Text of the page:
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Barnes boy exhibits invention
A Barnes schoolboy has been chosen from hundreds of youngsters to exhibit his invention at a science fair in London.
Rajiv Dua, who attends St Paul’s School in Barnes, designed a device that pours champagne without the bubbles spilling over the glass.
The 17-year-old inventor is taking part in the Big Bang Fair at London's ExCeL centre, which runs from March 14 to 17, and could be crowned UK Young Engineer of the Year.
He said: “I call it Champea. It works by CO2 displacement. You have your champagne bottle full of CO2 when you open it.
“You pump the CO2 in and it forces the champagne down a tube from the bottom of the champagne bottle because the champagne has nowhere else to go so it comes out of the bottle.
“As soon as the champagne comes out, it reduces the flow of CO2, which reduces the flow of the champagne so its stops it spilling over the glass – it combats the overspill.”
The student, who is studying maths, further maths, physics and chemistry at school, hopes to study engineering at the Massachusetts Institute of Technology.
He said: “I see myself as an inventor, pushing into future technologies.”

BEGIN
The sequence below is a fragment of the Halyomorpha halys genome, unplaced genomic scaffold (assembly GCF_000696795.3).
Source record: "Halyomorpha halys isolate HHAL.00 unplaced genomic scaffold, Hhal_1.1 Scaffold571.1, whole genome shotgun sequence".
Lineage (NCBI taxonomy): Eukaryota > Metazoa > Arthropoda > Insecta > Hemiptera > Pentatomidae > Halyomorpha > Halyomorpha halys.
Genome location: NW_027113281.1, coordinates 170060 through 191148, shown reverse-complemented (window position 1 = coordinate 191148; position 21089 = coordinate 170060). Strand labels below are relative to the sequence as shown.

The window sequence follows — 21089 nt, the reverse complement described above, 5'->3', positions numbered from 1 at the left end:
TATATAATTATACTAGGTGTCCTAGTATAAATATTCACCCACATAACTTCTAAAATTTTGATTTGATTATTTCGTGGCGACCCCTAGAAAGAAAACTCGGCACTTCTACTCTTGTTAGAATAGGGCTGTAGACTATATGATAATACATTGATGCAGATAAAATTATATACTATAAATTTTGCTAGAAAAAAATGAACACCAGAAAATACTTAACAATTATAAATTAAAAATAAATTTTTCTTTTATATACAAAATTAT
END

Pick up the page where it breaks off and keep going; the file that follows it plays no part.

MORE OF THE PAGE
The year 13 student is the only person from his school taking part in the Big Bang Fair.
He said: “It started off as a school project and then it got to a point where I was testing it and now I’m taking it to the Big Bang Fair.”
Rajiv is one of 450 students aged 11 to 18 who have pushed the boundaries of science and technology to experiment with new ideas in health, travel and household gadgets.
Mark Champkins, one of the judges of the competition and inventor-in-residence at the Science Museum, said: “The finalists of this year’s competition have produced some truly amazing projects that address issues close to their hearts.
“It’s fantastic to see such a passion among these finalists to transform their world for the better and this kind of thinking should be encouraged at every step as it plays an increasingly important part in the future growth of our economy.”